is based on everyday common situation. Things like meeting someone for the first time,
ordering a ticket at the station, inviting someone out. That kind of thing. Talking about the weather. Those are the way they introduced the language
at the beginning of the lessons. And then, after that, they expand upon that,
by drilling the hell out of you but… They introduced the language,
using those common situation. So everything you learn is quite useful and relevant
and it’s thematically based in each chapter. So, that helps you remember
all of the new material you’re learning. Now, for the cons or the bad. These courses are mind-numbingly boring.
At least, some of them and at least at times. They can be really really drill-intensive and I remember
sitting there in the middle of these courses, sometimes just counting down the minutes and okay,
10 more minutes, 10 more minutes, I’m almost done. And just praying for the end
because they really are boring. You need to be motivated yourself.
These courses will not motivate you. They’re really dry a lot of the time
and you just have to … push through them and that requires you to bring
your own motivation to the table. Another downside is that the audio materials
are just not that high quality. Because they were produced in the 1960s
and 70s quite a long time ago. And the new CDs that you might get are
still based on those original master tapes. So sometimes they’re not clear they’re a bit fuzzy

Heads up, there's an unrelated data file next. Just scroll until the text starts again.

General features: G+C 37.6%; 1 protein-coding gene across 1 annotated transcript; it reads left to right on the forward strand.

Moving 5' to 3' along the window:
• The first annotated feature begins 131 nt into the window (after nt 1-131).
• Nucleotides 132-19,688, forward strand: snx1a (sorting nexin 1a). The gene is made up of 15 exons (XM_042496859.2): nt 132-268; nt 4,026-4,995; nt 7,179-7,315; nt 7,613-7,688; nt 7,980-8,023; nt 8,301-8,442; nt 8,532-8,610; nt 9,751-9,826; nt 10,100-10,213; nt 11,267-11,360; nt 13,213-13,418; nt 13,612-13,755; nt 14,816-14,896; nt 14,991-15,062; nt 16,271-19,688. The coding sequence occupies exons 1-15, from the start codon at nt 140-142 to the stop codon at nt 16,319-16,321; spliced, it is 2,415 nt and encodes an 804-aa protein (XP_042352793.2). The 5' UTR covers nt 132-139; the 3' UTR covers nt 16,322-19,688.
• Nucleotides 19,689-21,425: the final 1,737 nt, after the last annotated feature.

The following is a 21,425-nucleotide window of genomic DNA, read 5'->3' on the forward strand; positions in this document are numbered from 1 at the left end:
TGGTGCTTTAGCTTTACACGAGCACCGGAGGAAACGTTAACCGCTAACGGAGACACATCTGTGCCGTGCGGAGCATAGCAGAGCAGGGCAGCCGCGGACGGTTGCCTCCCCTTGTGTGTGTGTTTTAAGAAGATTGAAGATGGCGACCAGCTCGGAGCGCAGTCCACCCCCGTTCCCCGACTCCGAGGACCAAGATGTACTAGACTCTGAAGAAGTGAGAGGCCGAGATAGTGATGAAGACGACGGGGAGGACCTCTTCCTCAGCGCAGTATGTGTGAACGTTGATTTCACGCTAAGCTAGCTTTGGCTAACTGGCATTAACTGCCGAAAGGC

and they’re just not really… they’re not really as good of a model as a digital audio
recording would be, a modern recording. So… So I would recommend that if you do use these FSI
materials, you get some other more modern digitally
recorded audio materials, so that you can copy the pronunciation
of a native speaker clearly, right? Another downside is that these courses are not really
made to be used as standalone materials, they’re made to be a manual for a classroom course
that is taught by an instructor. An instructor in these courses
is supposed to give you extra activities, that help you get more interactive experience
and, sometimes, in some of the books, you can see notes to the instructor, like please do this,
please prepare an activity for this purpose
and that kind of thing. But, obviously, those activities are not in the book.
They were up to the instructor of the classroom course. So this book don’t come with a classroom course,
you have to get that experience, that extra component that the teacher would be
responsible for, you have to get that on your own. So really, you need to just get experience communicating
and interacting with native speakers. You need to take some lessons, you need to talk
with friends to speak that language,
just do that in addition to these courses. So, in conclusion, most people find these FSI courses
really just too boring, too drill-intensive. But I do marginally recommend them for people
who are just having trouble with fluency and having trouble with sentence structure, people
who take a long time to think about their sentences
and piece them together. If you want to gain that automaticity, that fluency,
then you want to just practice with some drills. These are really good for drills. That’s basically
the main thing I recommend them for. If you want to just be able to spit out
sentences more quickly, then, by all means, try these out,
check out their drills. But bring your own motivation to the table
because these courses are boring. And also just be prepared for some unclear audio. Don’t expect 2015 level audio quality